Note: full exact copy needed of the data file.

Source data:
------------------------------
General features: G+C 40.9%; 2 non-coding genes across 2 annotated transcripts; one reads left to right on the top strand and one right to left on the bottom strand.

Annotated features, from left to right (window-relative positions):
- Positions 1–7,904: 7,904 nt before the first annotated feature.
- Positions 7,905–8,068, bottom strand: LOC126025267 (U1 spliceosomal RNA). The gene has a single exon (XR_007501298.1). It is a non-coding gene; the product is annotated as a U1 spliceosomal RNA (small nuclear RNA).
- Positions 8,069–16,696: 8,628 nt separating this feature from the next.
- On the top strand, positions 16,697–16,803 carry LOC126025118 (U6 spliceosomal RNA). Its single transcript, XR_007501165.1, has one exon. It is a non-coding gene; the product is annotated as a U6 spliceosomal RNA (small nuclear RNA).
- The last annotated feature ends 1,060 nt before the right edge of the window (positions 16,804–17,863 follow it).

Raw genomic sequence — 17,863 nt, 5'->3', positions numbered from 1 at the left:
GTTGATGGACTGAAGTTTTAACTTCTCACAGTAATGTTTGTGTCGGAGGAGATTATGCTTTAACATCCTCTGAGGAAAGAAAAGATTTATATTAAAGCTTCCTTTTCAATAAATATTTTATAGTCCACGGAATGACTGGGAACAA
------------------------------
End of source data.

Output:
General features: G+C 40.9%; 2 non-coding genes across 2 annotated transcripts; one reads left to right on the top strand and one right to left on the bottom strand.

Annotated features, from left to right (window-relative positions):
- Positions 1–7,904: 7,904 nt before the first annotated feature.
- Positions 7,905–8,068, bottom strand: LOC126025267 (U1 spliceosomal RNA). The gene has a single exon (XR_007501298.1). It is a non-coding gene; the product is annotated as a U1 spliceosomal RNA (small nuclear RNA).
- Positions 8,069–16,696: 8,628 nt separating this feature from the next.
- On the top strand, positions 16,697–16,803 carry LOC126025118 (U6 spliceosomal RNA). Its single transcript, XR_007501165.1, has one exon. It is a non-coding gene; the product is annotated as a U6 spliceosomal RNA (small nuclear RNA).
- The last annotated feature ends 1,060 nt before the right edge of the window (positions 16,804–17,863 follow it).

Raw genomic sequence — 17,863 nt, 5'->3', positions numbered from 1 at the left:
GTTGATGGACTGAAGTTTTAACTTCTCACAGTAATGTTTGTGTCGGAGGAGATTATGCTTTAACATCCTCTGAGGAAAGAAAAGATTTATATTAAAGCTTCCTTTTCAATAAATATTTTATAGTCCACGGAATGACTGGGAACAA